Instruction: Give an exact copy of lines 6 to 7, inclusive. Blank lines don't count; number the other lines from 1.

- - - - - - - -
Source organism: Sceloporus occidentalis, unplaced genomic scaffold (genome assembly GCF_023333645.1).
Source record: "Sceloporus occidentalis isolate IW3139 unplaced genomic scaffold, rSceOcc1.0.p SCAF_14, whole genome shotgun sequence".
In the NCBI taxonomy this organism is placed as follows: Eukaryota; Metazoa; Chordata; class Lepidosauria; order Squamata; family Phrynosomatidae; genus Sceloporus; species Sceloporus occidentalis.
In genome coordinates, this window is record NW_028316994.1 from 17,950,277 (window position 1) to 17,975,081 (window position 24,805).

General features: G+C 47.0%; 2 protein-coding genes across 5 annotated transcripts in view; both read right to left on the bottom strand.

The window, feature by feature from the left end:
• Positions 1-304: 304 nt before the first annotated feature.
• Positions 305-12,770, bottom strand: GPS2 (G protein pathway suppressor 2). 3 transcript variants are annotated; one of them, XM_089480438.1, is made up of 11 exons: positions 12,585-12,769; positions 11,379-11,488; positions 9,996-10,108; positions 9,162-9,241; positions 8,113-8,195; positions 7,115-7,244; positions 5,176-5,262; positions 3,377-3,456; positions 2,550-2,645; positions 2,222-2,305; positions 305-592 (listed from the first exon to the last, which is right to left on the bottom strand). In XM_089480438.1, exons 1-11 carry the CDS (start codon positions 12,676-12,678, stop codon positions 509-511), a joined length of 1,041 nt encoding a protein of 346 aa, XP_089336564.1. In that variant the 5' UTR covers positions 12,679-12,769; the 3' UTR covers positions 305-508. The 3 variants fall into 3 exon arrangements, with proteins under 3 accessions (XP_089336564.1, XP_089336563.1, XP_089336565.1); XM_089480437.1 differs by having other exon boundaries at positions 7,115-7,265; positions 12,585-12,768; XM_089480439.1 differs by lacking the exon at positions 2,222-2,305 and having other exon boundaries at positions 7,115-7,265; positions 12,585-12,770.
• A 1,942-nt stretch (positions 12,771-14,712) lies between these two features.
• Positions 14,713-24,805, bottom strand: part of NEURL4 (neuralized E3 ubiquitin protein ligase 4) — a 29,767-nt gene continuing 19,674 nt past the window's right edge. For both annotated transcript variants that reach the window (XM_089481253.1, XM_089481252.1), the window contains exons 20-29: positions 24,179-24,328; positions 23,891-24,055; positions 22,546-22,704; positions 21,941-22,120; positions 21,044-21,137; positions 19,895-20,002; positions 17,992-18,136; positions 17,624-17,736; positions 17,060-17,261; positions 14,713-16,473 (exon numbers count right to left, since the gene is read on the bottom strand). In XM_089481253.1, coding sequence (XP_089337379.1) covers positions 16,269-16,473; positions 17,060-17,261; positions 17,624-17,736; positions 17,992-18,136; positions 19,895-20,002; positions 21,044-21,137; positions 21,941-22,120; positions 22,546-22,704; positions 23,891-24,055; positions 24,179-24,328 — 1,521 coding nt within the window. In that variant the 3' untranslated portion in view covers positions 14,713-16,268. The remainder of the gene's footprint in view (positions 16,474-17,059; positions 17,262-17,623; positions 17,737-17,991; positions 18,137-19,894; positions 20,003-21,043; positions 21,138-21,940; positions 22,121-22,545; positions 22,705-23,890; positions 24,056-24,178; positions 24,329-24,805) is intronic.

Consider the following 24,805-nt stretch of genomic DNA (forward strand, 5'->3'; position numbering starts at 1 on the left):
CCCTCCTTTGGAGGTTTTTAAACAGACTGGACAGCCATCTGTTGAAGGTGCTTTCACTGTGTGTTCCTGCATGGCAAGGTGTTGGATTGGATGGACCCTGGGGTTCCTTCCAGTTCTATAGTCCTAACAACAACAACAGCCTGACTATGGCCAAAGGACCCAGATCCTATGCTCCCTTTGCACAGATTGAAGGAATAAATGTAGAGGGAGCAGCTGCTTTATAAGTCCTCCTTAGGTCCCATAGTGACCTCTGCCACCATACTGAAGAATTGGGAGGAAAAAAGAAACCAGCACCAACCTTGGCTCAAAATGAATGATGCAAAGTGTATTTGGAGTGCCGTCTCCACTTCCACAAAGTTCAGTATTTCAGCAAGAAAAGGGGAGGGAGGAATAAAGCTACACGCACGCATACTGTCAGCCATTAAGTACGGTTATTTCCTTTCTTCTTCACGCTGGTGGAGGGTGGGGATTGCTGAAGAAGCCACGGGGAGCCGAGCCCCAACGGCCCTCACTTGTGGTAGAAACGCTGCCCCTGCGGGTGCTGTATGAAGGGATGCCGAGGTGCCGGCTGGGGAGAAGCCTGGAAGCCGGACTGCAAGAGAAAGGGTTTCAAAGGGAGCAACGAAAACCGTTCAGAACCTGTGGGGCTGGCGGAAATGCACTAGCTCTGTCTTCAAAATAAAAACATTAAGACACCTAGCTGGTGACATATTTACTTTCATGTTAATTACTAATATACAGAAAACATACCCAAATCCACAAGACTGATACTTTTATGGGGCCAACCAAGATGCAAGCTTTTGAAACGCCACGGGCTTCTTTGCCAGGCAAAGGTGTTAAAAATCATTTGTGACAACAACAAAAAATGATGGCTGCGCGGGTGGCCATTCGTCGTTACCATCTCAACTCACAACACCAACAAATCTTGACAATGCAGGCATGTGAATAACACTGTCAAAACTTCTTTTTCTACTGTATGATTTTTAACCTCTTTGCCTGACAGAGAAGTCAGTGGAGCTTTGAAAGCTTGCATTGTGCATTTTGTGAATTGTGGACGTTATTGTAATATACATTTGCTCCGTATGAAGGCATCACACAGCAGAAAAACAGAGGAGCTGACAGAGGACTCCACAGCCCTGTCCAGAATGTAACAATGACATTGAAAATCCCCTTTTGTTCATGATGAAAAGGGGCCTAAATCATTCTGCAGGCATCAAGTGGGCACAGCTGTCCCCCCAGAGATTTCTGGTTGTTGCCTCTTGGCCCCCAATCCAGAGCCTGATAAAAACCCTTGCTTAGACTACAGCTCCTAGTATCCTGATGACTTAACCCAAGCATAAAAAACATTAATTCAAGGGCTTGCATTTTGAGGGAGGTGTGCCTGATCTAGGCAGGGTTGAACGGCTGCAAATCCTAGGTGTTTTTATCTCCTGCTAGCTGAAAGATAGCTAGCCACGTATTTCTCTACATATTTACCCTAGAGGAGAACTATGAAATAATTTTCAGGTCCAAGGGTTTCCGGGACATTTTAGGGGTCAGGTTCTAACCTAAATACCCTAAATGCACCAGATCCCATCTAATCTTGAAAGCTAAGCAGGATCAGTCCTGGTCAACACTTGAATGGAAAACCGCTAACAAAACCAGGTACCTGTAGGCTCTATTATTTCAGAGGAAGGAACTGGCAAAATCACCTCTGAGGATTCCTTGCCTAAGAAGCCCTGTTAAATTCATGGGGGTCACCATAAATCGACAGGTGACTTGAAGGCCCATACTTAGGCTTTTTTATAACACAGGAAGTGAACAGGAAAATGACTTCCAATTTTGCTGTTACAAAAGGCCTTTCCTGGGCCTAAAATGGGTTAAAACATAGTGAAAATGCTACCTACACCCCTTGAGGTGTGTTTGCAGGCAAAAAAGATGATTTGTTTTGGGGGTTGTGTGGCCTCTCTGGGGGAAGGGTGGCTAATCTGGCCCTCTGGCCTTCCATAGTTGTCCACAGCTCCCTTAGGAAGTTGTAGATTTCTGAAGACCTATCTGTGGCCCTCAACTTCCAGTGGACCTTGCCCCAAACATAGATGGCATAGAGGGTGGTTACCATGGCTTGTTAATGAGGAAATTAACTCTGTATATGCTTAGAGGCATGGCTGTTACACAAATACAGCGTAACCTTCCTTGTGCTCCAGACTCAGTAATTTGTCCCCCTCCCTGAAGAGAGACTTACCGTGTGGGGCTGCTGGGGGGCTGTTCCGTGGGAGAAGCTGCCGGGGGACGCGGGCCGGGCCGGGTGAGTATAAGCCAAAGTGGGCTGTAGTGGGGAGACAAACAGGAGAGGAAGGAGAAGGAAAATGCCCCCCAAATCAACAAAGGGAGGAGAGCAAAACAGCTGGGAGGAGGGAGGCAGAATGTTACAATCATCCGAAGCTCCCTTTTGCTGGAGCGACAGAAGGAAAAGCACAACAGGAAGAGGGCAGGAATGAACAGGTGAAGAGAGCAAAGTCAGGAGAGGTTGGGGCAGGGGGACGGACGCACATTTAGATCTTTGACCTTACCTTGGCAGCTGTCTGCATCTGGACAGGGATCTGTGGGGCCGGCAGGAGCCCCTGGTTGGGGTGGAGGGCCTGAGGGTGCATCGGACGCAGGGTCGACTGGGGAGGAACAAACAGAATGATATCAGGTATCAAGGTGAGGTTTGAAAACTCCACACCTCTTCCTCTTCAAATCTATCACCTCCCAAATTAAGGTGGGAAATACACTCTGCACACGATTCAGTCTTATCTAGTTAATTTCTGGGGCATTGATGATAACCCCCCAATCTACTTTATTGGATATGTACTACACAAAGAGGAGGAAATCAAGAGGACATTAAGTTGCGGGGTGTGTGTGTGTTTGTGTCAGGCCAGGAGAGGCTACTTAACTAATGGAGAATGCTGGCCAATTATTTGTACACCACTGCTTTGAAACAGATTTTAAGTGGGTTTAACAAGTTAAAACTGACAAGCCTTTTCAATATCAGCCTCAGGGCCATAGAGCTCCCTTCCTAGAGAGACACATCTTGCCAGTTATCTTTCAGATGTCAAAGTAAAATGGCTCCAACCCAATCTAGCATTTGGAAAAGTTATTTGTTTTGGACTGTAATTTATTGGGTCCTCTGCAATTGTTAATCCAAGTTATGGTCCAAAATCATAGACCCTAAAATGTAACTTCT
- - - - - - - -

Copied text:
The window, feature by feature from the left end:
• Positions 1-304: 304 nt before the first annotated feature.